by Charity Fick
ORT-coverAs I stood in the crowd waiting to start my first Spartan Sprint last June, my heart started pumping, and I felt a sense of fear, excitement, and panic all at the same time. Many thoughts crept into my head but the main one that felt like it was screaming was: “What the hell am I doing here?” I wondered how I, a 5’7” amateur runner ended up in the starting pit with many others waiting to take a risk and go for it. My head cleared and I remembered that this whole adventure started with winning a book. A few months earlier I had won a book called Ultimate Obstacle Course Racing. After bugging the author, Brett Stewart, about not getting an autographed copy I started to read it and could not put it down.
1331579626-race_-_0018The thought of racing in mud, through barbed wire, flipping tires and even dealing with fire intrigued me. Is this something I really wanted to try? Is this something that I could do? Did I want to? I threw caution to the wind and a few weeks later I was registered. Not really knowing how to train properly for a Spartan Sprint, I read through my book, continued running, and even attended a couple of boot camp cardio-type classes to prepare myself. Before I knew it, it was race day. That day, the race MC pumped up the crowd with an awe-inspiring speech. He let us know it was our responsibility to ensure that no Spartan got left behind. This was it; there was no turning back now. I blinked and we were off. I am not going to sugarcoat this next part: the race was hard. In fact, it was one of the hardest things that I have ever done. We ran up and down a mountain in the snow in June. There were several obstacles to climb up, down, around, and through. I hit the ground a few times to pound out a set of burpees after not being able to complete a few of the obstacles; but at least I was giving it my all.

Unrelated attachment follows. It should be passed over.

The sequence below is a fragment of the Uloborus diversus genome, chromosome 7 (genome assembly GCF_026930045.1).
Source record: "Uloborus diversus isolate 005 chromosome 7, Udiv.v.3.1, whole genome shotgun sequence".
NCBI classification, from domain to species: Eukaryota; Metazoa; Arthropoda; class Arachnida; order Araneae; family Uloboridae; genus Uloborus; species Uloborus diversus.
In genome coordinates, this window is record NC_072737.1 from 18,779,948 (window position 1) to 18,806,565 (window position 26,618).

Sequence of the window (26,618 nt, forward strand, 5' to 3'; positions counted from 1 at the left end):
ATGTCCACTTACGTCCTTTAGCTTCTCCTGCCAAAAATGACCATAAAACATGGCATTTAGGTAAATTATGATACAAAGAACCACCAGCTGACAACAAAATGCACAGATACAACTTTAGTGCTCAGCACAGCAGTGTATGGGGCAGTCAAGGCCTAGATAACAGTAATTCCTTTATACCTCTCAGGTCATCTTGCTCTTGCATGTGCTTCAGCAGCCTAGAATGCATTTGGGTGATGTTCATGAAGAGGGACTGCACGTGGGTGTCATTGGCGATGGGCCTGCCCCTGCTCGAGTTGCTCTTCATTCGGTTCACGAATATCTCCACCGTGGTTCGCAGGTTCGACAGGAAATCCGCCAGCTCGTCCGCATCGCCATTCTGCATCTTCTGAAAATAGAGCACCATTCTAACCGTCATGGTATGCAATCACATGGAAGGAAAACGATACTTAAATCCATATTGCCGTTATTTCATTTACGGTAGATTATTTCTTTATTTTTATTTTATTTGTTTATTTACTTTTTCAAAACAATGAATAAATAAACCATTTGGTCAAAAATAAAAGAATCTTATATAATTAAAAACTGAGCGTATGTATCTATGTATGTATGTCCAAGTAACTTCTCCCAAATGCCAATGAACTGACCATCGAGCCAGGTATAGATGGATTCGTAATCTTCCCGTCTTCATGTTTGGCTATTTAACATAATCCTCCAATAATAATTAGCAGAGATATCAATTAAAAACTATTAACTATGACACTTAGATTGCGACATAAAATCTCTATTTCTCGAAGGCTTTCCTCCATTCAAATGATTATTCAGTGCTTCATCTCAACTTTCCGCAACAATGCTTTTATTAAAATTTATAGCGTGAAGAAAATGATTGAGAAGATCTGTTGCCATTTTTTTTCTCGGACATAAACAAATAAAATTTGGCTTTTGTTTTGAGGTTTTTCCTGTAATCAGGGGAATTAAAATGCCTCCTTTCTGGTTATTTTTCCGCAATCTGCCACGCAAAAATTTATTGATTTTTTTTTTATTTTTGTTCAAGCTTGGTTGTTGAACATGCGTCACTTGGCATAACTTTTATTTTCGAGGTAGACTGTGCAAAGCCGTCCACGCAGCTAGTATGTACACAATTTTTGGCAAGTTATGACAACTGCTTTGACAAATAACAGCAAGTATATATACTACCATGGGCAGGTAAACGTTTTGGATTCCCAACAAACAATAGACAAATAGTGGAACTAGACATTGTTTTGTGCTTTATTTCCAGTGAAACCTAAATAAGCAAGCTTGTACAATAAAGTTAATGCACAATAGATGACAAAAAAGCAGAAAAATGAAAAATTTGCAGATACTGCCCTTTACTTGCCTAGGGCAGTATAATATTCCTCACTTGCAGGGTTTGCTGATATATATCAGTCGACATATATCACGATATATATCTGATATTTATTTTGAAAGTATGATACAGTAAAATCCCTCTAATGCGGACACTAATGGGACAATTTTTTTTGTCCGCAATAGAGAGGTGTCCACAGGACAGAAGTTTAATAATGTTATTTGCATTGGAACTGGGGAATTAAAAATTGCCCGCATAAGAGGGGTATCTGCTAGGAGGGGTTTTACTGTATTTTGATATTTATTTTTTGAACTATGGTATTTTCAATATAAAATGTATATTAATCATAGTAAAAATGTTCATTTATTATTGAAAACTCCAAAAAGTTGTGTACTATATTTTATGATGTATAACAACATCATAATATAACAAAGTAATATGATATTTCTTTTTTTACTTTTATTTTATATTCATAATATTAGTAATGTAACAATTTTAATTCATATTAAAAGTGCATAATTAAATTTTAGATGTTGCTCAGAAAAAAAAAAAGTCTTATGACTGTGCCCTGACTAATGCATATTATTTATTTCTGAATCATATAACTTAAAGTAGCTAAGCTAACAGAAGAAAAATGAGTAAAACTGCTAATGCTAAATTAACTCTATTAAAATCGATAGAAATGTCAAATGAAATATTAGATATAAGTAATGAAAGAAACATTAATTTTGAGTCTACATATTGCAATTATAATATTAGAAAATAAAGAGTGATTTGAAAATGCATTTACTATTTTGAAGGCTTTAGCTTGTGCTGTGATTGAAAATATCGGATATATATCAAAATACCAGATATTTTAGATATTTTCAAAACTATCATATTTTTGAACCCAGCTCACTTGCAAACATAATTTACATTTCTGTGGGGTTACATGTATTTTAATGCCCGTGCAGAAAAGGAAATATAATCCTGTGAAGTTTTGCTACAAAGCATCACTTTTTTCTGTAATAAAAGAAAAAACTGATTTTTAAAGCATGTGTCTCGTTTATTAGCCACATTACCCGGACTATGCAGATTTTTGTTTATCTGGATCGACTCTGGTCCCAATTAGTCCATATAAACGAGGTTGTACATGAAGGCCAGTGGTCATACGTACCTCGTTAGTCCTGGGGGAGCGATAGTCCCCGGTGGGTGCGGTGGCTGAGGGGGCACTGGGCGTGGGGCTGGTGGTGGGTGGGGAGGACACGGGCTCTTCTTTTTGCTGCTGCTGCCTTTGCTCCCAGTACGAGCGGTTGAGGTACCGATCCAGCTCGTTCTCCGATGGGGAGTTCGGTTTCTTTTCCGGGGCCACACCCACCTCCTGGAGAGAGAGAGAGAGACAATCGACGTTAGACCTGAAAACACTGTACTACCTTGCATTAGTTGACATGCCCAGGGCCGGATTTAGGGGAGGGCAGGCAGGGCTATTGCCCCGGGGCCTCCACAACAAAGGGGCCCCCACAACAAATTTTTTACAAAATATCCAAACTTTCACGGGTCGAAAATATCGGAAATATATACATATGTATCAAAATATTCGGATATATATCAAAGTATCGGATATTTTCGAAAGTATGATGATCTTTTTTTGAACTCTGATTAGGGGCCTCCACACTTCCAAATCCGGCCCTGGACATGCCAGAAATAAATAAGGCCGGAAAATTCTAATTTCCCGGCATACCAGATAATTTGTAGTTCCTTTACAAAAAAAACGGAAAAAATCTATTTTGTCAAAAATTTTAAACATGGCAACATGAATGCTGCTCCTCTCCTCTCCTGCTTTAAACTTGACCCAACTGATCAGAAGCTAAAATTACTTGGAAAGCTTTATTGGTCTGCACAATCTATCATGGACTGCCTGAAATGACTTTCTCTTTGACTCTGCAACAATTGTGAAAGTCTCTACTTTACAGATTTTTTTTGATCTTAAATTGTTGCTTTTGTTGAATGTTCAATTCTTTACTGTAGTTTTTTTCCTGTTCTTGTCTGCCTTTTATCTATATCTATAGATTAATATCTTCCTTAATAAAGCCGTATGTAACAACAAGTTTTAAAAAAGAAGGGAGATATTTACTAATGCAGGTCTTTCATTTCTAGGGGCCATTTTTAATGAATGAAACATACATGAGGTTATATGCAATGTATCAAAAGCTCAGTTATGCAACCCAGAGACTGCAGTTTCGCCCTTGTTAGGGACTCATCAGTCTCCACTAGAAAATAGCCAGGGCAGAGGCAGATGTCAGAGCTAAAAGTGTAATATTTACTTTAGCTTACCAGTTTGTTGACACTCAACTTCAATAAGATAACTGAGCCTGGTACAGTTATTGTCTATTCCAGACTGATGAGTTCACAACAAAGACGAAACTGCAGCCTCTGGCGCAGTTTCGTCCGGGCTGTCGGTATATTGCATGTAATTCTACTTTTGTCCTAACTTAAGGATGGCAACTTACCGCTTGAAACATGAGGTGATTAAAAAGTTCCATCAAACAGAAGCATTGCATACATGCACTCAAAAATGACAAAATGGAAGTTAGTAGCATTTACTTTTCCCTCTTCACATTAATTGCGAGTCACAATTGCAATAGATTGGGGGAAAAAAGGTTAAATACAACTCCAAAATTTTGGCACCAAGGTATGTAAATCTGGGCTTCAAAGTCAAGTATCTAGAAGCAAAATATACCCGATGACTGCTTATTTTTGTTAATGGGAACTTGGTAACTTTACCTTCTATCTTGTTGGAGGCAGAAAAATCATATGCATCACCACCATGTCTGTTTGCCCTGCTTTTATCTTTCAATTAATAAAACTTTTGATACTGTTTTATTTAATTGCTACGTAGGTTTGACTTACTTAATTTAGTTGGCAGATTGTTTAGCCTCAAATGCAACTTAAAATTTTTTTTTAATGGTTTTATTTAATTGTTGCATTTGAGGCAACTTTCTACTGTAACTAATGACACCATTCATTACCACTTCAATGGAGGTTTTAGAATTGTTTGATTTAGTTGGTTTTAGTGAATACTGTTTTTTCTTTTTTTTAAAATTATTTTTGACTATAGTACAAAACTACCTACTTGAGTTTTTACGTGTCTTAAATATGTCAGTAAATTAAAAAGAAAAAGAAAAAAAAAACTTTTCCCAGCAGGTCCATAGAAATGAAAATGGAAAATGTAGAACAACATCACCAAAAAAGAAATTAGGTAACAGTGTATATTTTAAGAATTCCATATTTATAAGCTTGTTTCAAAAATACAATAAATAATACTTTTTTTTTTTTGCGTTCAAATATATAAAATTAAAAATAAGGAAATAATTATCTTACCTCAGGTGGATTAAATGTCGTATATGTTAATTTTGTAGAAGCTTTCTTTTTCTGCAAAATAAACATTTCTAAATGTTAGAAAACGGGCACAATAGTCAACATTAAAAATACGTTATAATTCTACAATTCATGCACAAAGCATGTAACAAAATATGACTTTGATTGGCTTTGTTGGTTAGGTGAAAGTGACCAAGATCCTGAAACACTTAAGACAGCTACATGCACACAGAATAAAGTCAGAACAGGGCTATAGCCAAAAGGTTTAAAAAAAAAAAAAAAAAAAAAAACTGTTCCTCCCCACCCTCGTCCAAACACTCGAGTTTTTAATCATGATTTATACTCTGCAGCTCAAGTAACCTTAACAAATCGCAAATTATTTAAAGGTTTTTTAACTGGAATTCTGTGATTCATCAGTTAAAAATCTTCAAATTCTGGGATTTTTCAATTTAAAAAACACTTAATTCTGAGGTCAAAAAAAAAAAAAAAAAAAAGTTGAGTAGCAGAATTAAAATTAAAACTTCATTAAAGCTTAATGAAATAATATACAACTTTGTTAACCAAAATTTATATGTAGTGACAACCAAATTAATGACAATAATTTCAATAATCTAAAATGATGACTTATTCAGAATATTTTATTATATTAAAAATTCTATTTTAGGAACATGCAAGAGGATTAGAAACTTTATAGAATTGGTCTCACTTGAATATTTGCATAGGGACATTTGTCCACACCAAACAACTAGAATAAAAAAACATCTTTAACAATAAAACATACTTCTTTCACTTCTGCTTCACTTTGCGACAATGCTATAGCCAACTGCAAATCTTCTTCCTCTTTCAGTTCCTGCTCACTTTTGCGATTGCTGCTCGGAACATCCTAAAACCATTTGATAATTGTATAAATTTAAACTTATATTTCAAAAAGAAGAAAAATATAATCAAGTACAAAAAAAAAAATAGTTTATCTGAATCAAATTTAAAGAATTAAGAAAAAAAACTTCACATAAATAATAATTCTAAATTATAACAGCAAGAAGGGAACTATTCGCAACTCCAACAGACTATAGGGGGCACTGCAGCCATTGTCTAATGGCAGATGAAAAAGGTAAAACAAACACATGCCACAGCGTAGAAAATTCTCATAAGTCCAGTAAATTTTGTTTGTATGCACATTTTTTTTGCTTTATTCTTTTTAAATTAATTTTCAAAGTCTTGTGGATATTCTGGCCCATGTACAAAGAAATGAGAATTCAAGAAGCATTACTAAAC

If a 5’7”, 136-pound average runner can take on a race such as this and succeed, anyone can.

spartan2012Each obstacle I walked up to, I watched others then tried it. Crawling under the barbed wire and jumping over the fire were the two most heart-pumping aspects of this race for me. I was mentally and physically exhausted but I made it to the finish line, dripping in mud and covered in freshly-forming bruises. After getting my medal, I realized that I had just conquered this race, and I did it for me. Being a Spartan isn’t limited to age, gender, race, height, athletic ability or marital status. Being a Spartan means finding your spark and running with it. I am not suggesting that you don’t need to work hard or train hard for a Spartan Sprint or any other obstacle course race, but you just need to get over the biggest obstacle which is the fear inside of you of trying something new. If a 5’7”, 136-pound average runner can take on a race such as this and succeed, anyone can. This year will be my second Spartan Sprint and I am doing it alongside the love of my life, my husband, Ryan.

tag  by Charity Fick

Race photos from Pete Williams, John Ramspott


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